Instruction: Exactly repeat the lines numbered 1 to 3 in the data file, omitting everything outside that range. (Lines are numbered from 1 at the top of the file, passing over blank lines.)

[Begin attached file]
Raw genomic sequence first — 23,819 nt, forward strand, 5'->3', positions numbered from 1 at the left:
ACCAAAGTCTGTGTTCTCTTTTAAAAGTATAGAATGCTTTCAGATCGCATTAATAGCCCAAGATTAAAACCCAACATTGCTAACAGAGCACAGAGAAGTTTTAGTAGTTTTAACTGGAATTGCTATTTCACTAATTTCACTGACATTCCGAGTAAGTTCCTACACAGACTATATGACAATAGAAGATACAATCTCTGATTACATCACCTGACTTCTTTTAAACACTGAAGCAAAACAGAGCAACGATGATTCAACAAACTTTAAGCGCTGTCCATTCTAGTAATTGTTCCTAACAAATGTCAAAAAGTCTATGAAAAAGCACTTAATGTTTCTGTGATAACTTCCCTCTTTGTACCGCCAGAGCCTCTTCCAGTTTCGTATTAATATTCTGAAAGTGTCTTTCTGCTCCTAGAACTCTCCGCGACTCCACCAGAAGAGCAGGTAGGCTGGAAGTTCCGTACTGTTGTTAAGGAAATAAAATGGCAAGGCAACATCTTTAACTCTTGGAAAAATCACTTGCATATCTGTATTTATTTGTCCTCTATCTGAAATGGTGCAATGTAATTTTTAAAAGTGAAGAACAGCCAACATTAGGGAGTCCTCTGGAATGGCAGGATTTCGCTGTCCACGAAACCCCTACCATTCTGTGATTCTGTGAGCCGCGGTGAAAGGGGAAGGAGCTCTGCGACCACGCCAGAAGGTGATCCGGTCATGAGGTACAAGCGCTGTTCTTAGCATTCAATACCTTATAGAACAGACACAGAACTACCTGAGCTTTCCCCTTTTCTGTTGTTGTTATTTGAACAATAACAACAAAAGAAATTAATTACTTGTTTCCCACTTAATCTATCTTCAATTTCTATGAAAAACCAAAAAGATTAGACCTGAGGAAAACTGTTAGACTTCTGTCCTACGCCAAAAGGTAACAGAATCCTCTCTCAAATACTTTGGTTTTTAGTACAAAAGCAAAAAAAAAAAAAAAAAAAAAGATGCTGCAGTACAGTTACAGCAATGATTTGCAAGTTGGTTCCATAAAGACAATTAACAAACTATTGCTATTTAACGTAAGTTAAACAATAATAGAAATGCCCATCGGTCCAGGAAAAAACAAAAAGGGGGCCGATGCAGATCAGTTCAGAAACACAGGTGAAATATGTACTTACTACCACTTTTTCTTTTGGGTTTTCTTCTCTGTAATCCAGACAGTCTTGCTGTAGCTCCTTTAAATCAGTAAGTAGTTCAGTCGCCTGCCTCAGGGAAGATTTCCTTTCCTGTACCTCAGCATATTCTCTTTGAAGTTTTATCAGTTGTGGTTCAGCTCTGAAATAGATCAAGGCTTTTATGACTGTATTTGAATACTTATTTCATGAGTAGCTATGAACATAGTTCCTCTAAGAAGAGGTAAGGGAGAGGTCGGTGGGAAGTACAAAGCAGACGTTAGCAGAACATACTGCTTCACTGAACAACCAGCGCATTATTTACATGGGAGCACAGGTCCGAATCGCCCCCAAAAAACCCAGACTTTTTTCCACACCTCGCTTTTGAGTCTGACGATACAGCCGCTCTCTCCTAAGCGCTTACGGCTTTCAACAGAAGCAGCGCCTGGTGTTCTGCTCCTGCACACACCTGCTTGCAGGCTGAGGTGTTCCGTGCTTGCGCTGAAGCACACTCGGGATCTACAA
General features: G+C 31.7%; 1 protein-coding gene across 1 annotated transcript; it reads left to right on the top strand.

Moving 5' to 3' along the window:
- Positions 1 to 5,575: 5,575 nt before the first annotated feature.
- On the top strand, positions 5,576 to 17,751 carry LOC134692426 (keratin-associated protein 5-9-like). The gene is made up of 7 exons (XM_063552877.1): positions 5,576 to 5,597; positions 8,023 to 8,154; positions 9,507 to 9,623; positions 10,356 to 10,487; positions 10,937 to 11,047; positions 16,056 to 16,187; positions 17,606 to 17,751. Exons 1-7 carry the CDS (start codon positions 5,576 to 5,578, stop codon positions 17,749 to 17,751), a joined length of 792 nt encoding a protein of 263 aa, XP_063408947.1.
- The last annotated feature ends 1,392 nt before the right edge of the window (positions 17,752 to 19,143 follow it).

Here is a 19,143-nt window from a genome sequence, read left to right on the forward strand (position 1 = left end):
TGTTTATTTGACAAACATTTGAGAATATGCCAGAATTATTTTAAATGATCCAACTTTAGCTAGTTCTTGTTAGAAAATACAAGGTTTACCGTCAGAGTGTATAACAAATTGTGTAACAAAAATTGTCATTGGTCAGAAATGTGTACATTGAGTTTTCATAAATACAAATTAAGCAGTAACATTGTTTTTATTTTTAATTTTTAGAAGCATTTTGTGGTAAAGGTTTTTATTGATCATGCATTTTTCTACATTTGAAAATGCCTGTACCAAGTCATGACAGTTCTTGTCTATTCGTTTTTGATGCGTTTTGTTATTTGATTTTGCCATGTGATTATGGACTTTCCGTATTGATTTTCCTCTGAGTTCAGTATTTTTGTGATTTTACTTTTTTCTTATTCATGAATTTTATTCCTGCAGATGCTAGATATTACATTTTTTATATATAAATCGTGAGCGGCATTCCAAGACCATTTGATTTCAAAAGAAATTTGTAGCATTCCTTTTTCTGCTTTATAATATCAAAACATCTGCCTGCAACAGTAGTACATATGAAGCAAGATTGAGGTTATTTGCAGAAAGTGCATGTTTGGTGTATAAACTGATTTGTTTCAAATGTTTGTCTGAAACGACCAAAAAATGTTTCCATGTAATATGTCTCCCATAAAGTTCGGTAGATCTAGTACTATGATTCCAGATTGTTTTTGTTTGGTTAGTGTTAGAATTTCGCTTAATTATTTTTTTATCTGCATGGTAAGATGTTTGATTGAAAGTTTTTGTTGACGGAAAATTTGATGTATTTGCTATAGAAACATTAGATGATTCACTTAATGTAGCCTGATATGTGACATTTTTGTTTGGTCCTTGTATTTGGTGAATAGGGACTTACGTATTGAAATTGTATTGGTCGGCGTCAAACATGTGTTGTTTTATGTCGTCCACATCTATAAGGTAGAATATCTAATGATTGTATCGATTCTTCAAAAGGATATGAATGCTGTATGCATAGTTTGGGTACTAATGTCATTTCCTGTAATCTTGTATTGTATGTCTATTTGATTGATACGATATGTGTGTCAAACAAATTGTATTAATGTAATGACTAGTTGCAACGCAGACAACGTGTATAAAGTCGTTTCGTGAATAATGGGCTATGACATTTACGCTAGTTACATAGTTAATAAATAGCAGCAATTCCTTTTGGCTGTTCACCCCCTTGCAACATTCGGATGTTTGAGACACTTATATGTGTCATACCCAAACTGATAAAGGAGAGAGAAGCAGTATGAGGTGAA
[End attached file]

Raw genomic sequence first — 23,819 nt, forward strand, 5'->3', positions numbered from 1 at the left:
ACCAAAGTCTGTGTTCTCTTTTAAAAGTATAGAATGCTTTCAGATCGCATTAATAGCCCAAGATTAAAACCCAACATTGCTAACAGAGCACAGAGAAGTTTTAGTAGTTTTAACTGGAATTGCTATTTCACTAATTTCACTGACATTCCGAGTAAGTTCCTACACAGACTATATGACAATAGAAGATACAATCTCTGATTACATCACCTGACTTCTTTTAAACACTGAAGCAAAACAGAGCAACGATGATTCAACAAACTTTAAGCGCTGTCCATTCTAGTAATTGTTCCTAACAAATGTCAAAAAGTCTATGAAAAAGCACTTAATGTTTCTGTGATAACTTCCCTCTTTGTACCGCCAGAGCCTCTTCCAGTTTCGTATTAATATTCTGAAAGTGTCTTTCTGCTCCTAGAACTCTCCGCGACTCCACCAGAAGAGCAGGTAGGCTGGAAGTTCCGTACTGTTGTTAAGGAAATAAAATGGCAAGGCAACATCTTTAACTCTTGGAAAAATCACTTGCATATCTGTATTTATTTGTCCTCTATCTGAAATGGTGCAATGTAATTTTTAAAAGTGAAGAACAGCCAACATTAGGGAGTCCTCTGGAATGGCAGGATTTCGCTGTCCACGAAACCCCTACCATTCTGTGATTCTGTGAGCCGCGGTGAAAGGGGAAGGAGCTCTGCGACCACGCCAGAAGGTGATCCGGTCATGAGGTACAAGCGCTGTTCTTAGCATTCAATACCTTATAGAACAGACACAGAACTACCTGAGCTTTCCCCTTTTCTGTTGTTGTTATTTGAACAATAACAACAAAAGAAATTAATTACTTGTTTCCCACTTAATCTATCTTCAATTTCTATGAAAAACCAAAAAGATTAGACCTGAGGAAAACTGTTAGACTTCTGTCCTACGCCAAAAGGTAACAGAATCCTCTCTCAAATACTTTGGTTTTTAGTACAAAAGCAAAAAAAAAAAAAAAAAAAAAGATGCTGCAGTACAGTTACAGCAATGATTTGCAAGTTGGTTCCATAAAGACAATTAACAAACTATTGCTATTTAACGTAAGTTAAACAATAATAGAAATGCCCATCGGTCCAGGAAAAAACAAAAAGGGGGCCGATGCAGATCAGTTCAGAAACACAGGTGAAATATGTACTTACTACCACTTTTTCTTTTGGGTTTTCTTCTCTGTAATCCAGACAGTCTTGCTGTAGCTCCTTTAAATCAGTAAGTAGTTCAGTCGCCTGCCTCAGGGAAGATTTCCTTTCCTGTACCTCAGCATATTCTCTTTGAAGTTTTATCAGTTGTGGTTCAGCTCTGAAATAGATCAAGGCTTTTATGACTGTATTTGAATACTTATTTCATGAGTAGCTATGAACATAGTTCCTCTAAGAAGAGGTAAGGGAGAGGTCGGTGGGAAGTACAAAGCAGACGTTAGCAGAACATACTGCTTCACTGAACAACCAGCGCATTATTTACATGGGAGCACAGGTCCGAATCGCCCCCAAAAAACCCAGACTTTTTTCCACACCTCGCTTTTGAGTCTGACGATACAGCCGCTCTCTCCTAAGCGCTTACGGCTTTCAACAGAAGCAGCGCCTGGTGTTCTGCTCCTGCACACACCTGCTTGCAGGCTGAGGTGTTCCGTGCTTGCGCTGAAGCACACTCGGGATCTACAA
General features: G+C 31.7%; 1 protein-coding gene across 1 annotated transcript; it reads left to right on the top strand.